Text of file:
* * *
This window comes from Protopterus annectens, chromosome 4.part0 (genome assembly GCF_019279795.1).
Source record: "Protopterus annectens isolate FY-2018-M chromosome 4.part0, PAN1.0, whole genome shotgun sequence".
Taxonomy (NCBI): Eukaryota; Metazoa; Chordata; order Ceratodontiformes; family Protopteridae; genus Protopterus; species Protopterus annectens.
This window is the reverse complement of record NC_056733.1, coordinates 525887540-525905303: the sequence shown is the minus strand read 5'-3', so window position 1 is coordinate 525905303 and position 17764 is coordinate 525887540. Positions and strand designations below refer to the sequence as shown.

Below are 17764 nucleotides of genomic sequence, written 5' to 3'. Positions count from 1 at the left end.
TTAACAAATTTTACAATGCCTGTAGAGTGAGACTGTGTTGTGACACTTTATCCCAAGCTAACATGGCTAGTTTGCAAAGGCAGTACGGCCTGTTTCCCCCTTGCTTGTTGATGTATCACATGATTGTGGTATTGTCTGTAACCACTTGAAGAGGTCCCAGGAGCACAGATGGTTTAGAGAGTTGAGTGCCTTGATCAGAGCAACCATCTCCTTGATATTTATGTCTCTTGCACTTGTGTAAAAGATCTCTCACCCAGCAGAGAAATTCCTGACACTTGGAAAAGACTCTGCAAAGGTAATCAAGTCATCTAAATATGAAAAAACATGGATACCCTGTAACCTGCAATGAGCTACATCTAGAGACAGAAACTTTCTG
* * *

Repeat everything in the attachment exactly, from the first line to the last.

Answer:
This window comes from Protopterus annectens, chromosome 4.part0 (genome assembly GCF_019279795.1).
Source record: "Protopterus annectens isolate FY-2018-M chromosome 4.part0, PAN1.0, whole genome shotgun sequence".
Taxonomy (NCBI): Eukaryota; Metazoa; Chordata; order Ceratodontiformes; family Protopteridae; genus Protopterus; species Protopterus annectens.
This window is the reverse complement of record NC_056733.1, coordinates 525887540-525905303: the sequence shown is the minus strand read 5'-3', so window position 1 is coordinate 525905303 and position 17764 is coordinate 525887540. Positions and strand designations below refer to the sequence as shown.

Below are 17764 nucleotides of genomic sequence, written 5' to 3'. Positions count from 1 at the left end.
TTAACAAATTTTACAATGCCTGTAGAGTGAGACTGTGTTGTGACACTTTATCCCAAGCTAACATGGCTAGTTTGCAAAGGCAGTACGGCCTGTTTCCCCCTTGCTTGTTGATGTATCACATGATTGTGGTATTGTCTGTAACCACTTGAAGAGGTCCCAGGAGCACAGATGGTTTAGAGAGTTGAGTGCCTTGATCAGAGCAACCATCTCCTTGATATTTATGTCTCTTGCACTTGTGTAAAAGATCTCTCACCCAGCAGAGAAATTCCTGACACTTGGAAAAGACTCTGCAAAGGTAATCAAGTCATCTAAATATGAAAAAACATGGATACCCTGTAACCTGCAATGAGCTACATCTAGAGACAGAAACTTTCTG